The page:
If these PV module wastes are left lying under the early loss scenario then considering standard 12.2-metre (40 feet) container the distance occupied will be as below in Table 2.

table 2

Material-wise projection of waste in India

Table 3 shows the recovered quantity of materials from solar PV waste in India under early-loss scenario post their end of life.

table 3International regulations

At present, only the European Union (EU) has adopted and pioneered PV-specific waste regulations. Most countries around the world classify PV panels as general or industrial waste. In limited cases, such as in Japan or the US, general waste regulations may include panel testing for hazardous material content as well as prescription or prohibition of specific shipment, treatment, recycling, and disposal pathways.

The EU, however, has pioneered PV electronic waste (e-waste) regulations. Directive requires all producers supplying PV panels to the EU market (wherever they may be based) to finance the costs of collecting and recycling end-of-life PV panels put on the market in Europe. Lessons can be learned from the experience of the EU in creating its regulatory framework to help other countries develop locally appropriate approaches.

Action plan for future

Following actions can be taken to address the solar waste management issue:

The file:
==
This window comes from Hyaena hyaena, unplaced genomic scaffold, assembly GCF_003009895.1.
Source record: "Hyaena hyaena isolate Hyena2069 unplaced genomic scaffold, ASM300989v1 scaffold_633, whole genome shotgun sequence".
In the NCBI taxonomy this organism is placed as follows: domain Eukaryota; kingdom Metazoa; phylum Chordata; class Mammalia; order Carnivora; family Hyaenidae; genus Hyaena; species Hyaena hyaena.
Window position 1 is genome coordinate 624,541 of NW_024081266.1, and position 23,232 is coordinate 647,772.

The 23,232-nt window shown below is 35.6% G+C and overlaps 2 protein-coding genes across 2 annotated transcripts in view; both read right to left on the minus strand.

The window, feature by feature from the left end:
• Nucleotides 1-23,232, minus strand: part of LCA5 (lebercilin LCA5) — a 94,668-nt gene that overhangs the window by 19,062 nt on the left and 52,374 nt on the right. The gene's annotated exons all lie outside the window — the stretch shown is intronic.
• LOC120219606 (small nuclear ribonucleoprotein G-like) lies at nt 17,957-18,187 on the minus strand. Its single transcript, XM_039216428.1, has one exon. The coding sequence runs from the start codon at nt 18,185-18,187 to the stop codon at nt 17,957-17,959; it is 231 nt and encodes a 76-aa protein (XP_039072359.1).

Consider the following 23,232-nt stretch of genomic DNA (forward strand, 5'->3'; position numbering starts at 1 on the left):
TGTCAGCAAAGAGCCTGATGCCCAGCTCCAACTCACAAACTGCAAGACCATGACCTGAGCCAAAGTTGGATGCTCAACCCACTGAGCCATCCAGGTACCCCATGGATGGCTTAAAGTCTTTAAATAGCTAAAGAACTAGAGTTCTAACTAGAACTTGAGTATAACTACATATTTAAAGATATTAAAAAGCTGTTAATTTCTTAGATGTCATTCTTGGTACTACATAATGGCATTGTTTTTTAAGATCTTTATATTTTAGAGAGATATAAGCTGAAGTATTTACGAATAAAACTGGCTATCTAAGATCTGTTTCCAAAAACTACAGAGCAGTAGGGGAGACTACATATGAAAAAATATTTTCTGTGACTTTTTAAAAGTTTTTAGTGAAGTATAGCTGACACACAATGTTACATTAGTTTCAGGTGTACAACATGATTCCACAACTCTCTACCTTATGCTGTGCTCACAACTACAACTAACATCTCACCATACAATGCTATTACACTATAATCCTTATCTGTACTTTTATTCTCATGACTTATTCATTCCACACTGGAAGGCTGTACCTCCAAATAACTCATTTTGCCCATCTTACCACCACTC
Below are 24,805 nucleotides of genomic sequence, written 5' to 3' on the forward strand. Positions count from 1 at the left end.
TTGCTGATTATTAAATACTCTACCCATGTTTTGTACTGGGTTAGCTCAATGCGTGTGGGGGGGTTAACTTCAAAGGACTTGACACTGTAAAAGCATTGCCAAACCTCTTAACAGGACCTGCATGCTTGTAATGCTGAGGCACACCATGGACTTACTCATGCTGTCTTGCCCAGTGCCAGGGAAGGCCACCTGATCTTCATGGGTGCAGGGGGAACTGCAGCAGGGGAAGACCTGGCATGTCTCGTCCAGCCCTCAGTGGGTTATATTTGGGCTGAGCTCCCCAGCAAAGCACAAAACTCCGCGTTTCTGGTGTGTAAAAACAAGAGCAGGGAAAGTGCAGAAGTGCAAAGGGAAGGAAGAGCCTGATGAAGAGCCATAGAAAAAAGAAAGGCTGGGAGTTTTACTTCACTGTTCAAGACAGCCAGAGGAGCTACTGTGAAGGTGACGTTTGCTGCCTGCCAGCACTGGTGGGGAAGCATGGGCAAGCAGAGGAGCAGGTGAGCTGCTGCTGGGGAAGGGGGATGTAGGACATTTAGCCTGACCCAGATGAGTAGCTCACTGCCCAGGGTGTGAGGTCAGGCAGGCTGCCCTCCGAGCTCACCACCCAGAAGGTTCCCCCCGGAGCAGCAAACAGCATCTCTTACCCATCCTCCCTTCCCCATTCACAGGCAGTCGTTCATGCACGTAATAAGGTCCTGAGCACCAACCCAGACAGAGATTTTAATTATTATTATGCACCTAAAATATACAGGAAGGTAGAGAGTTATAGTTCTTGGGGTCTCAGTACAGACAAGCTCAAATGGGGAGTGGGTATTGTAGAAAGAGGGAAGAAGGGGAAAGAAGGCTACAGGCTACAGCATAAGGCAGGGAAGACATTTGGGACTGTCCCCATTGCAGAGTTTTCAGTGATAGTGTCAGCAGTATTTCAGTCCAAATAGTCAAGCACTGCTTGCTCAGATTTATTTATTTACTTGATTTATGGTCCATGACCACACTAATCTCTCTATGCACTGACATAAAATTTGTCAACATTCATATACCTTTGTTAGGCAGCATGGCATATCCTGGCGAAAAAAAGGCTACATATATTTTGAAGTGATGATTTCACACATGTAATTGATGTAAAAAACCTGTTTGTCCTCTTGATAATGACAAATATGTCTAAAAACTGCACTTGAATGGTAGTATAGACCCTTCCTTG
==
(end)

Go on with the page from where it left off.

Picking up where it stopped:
• Policy guidelines to address the solar waste management like the Waste Electrical and Electronic Equipment (WEE) directive in European Union because the components of solar modules are not all made of biodegradable materials.
  • All manufactures of solar PV modules must build in a value of recycling cost mandated by a legal framework.
  • Identify causes of early loss occurring in India and measures to prevent.
  • The legal framework must foster PV recycling more as a recuperate raw material for producing new modules than tagging it as a hazardous component.
  • Analyse the net amount of greenhouse gases avoided in making of a new PV module against recycling waste PV modules.
  • Undertake further research to make the entire recycling mechanism adequate and economically viable compared to landfilling.
  • Owing to vast geographic area, portable recycling system must be developed for logistic management.
  • Estimate the quantum of re-production of PV modules from waste material.
  • The disposal of recycling solar PV module must rest with the end-user as survival of module manufacturers in their lifetime may be doubtful.
  • Analyse additional job opportunities generated from recycling PV modules.

Conclusions

Strong legislative laws will need to be framed by government authorities for mandatory recycling of solar energy system waste instead of landfilling, considering the massive 75,00,000 tons of waste likely to be generated until 2050. Solar module recycling presently is still not commercially viable and is a net cost for the industry. Recycling technology will have to be made economical, considering the transportation costs and minimal cost for scrap. The recovery rate should be aimed near 100% and useful to make new PV modules. The entire recycling must have zero environmental impact. Participation of producers of solar panels will be crucial to ensure the entire recycling value chain is easy. Recycling solar PV waste has potential to create enough jobs, hence must be practised.


Jaideep N. Malaviya is managing director, Malaviya Solar Energy Consultancy, Pune